U.S. Gun Ownership Declines

National Rifle Association instructor and retired Navy Warrant Officer Martin Scheutzow and his wife Arlene Scheutzow shoot their rifles along a mountain range in Buckeye, Arizona January 20, 2013. According to a new report, gun ownership in the US is on the decline. Joshua Lott/Reuters

Updated | The number of American households that own one or more guns has again reached its lowest point, according to data from a survey released March 3.

Gun ownership is now back at the low point it reached in 2010: Only 32 percent of Americans own a firearm or live with someone who does, compared with about half the population in the late 1970s and early 1980s, according to the 2014 General Social Survey (GSS). The survey is a project of independent research organization NORC at the University of Chicago, with principal funding from the National Science Foundation.

The poll also found that 22 percent of Americans personally own a firearm, down from a high of 31 percent in 1985. The percentage of men who own a firearm is down from 50 percent in 1980 to 35 percent in 2014, while the number of women who own a gun has remained relatively steady since 1980, coming in at 12 percent in 2014.

The 2014 survey showed that roughly half of Republicans live in a household with at least one gun, The Associated Press reports, which is about double the rate among Democrats or independents. Though principal investigator Tom W. Smith says his analysis didn't focus on political affiliation, a basic run of the numbers suggests that roughly 25 percent of Democrats and 23 percent of independents live in a household with at least one gun.

Conducted roughly every two years since 1972, the GSS has collected "data on contemporary American society in order to monitor and explain trends and constants in attitudes, behaviors, and attributes," as well as to examine society's structure and functioning and compare the U.S. with other societies.

It routinely collects information about national spending priorities, marijuana use, crime and punishment, race relations, quality of life, confidence in institutions and, more recently, sexual behavior. The 2014 poll also included questions about quality of working life, shared capitalism, wealth, work and family balance, social identity, social isolation and civic participation.

According to "Trends in Gun Ownership in the United States, 1972-2014," an analysis of the 2014 survey data by Smith and Jaesok Son to be published on the NORC website, gun ownership rates differed among respondents of different races, income levels and other factors:

In 2010-14, household firearms ownership was higher among households with white respondents (39.0%) than among those with black respondents (18.1%). Similarly, it was greater among non-Hispanics (36.0%) than among Hispanics (15.2%). Household gun ownership was greater among respondents in household with higher incomes.... It rose from 18.2% for households with income below $25,000 to 44.0% for those with ($90,000+).... Adults living [in] households with firearms are concentrated in rural areas and in regions with more residents living in rural areas.

Though the number of firearm purchases has most likely gone up, according to data from the FBI's National Instant Criminal Background Check system, those firearms are owned by fewer individuals. In other words, the average gun owner probably owns more guns.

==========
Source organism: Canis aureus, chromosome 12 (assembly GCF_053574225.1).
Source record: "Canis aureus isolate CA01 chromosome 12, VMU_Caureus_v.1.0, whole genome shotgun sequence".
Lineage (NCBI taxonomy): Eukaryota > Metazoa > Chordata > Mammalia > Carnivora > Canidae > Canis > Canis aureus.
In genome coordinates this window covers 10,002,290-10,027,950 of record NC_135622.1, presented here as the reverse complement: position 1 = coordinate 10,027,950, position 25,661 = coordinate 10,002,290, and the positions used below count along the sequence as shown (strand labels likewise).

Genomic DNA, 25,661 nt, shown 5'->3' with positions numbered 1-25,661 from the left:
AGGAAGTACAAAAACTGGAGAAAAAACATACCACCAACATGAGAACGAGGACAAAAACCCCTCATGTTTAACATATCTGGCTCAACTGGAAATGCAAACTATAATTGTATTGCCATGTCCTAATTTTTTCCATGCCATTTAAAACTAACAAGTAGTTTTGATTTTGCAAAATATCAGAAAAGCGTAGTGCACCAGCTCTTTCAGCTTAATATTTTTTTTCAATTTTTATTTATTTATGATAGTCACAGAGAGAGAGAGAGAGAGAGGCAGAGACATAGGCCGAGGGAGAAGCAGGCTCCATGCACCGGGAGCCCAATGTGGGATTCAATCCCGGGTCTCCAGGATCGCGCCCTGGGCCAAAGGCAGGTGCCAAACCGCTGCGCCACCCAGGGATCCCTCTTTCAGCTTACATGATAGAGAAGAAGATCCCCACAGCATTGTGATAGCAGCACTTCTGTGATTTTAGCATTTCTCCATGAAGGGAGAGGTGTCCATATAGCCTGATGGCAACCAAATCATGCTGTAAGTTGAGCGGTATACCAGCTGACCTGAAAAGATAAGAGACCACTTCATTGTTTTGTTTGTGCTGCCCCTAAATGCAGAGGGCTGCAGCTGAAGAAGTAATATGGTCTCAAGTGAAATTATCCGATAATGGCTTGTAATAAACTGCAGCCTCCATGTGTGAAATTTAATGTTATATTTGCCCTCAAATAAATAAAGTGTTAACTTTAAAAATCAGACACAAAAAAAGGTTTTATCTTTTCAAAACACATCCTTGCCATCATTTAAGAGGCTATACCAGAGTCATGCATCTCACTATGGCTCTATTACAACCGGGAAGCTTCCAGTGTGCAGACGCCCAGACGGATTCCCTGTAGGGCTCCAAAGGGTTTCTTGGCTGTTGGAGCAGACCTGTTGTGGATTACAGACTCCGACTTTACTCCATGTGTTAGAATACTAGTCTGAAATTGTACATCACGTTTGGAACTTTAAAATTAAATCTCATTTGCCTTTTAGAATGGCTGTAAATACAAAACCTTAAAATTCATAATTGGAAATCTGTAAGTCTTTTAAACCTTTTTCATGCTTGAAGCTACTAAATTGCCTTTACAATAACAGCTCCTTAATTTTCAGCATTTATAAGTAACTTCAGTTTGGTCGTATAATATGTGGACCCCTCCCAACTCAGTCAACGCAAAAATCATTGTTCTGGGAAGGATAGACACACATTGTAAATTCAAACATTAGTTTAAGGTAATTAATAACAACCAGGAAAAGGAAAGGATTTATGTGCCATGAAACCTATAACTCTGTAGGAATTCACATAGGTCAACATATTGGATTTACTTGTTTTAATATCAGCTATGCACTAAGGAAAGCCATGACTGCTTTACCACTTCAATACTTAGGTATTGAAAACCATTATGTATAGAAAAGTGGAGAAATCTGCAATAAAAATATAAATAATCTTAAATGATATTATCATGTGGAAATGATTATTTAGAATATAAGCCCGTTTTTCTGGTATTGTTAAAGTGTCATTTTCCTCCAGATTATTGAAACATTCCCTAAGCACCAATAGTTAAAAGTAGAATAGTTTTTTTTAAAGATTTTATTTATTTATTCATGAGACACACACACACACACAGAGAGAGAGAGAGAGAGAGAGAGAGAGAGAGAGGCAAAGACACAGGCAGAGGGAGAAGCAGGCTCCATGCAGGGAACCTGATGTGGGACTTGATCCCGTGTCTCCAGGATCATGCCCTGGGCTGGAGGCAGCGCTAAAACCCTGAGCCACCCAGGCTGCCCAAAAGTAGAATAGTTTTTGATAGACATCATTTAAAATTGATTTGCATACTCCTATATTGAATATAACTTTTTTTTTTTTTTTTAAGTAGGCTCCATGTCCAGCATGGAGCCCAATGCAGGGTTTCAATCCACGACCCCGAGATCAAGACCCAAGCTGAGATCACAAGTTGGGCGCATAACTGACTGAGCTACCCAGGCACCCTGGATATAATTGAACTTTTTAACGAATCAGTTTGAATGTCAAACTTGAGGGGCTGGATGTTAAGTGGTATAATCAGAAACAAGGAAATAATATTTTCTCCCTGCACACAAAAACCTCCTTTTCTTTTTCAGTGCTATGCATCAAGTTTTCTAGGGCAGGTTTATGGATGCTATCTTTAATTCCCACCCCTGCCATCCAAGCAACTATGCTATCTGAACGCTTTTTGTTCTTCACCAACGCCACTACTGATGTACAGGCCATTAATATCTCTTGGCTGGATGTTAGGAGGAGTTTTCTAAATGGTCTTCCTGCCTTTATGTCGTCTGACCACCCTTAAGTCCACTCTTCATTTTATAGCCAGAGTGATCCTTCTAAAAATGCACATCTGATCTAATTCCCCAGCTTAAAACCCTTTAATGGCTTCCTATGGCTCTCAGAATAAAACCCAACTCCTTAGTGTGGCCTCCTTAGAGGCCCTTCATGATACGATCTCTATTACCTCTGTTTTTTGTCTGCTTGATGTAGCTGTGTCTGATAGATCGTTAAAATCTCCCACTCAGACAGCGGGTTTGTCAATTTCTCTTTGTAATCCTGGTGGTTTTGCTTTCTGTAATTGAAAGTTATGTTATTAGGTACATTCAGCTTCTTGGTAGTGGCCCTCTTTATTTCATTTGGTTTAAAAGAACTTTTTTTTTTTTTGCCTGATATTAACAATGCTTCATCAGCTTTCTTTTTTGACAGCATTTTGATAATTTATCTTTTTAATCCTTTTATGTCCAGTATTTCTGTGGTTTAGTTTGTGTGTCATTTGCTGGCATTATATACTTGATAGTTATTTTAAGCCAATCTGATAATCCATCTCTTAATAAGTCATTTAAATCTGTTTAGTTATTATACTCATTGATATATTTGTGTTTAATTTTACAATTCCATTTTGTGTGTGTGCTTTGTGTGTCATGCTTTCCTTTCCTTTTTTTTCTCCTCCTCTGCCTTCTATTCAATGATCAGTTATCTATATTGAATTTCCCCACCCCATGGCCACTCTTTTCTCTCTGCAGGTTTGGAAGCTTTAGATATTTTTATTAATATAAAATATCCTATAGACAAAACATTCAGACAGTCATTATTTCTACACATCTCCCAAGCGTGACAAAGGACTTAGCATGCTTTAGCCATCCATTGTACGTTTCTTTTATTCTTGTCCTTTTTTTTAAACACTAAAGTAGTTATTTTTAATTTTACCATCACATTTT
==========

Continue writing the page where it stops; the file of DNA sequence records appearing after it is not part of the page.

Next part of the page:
"It is likely that the average number of guns in households with guns has probably gone up," says Smith, but it's difficult to be certain. Using background check numbers, he says, can be misleading for two reasons. First, every background check does not necessarily translate into a purchase. And background checks take into account only purchases from licensed dealers; they do not include firearms acquired at gun shows, by inheritance or through illegal channels. "As far as I know, no one has good numbers on the volume of guns moving" outside the purview of licensed dealers, Smith says, but it is certainly significant.

The decline in gun ownership also coincides with a decrease in the number of Americans who live in a household with at least one hunter. In 1977, 32 percent of respondents reported that they and/or their spouse hunted, while in 2014 only 15 percent said the same.

Because the top two reasons people cite for purchasing guns are hunting and self-protection, Smith says, he attributes the "substantial decline" in households with guns and personal gun ownership to the decline in hunting and the decrease in violent crime rates since the 1990s.

Roughly 72 percent of those surveyed in 2014 said they would favor "a law which would require a person to obtain a police permit before he or she could buy a gun," down from a high of 82 percent in 1998.

In response to the AP's coverage, conservative news site Breitbart pointed out discrepancies between the GSS numbers and trends found by the Gallup Organization, and claimed that those behind the GSS have "pro-gun control leanings."

The Gallup Organization found that 43 percent of respondents to a 2012 survey reported a gun in their home, the same percentage as in a 1972 survey (though the numbers fluctuated in the intervening years). Likewise, a 2014 National Rifle Association Institute for Legislative Action fact sheet estimates that 40 to 45 percent of households have firearms.

"The findings from this report are suspect and defy common sense," says Catherine Mortensen, a spokeswoman for the NRA, pointing to the discrepancy between the GSS findings and those of the Gallup surveys.

According to the Pew Research Center, there is no definitive data source on gun ownership in the U.S., but Pew's own findings echo those of the GSS.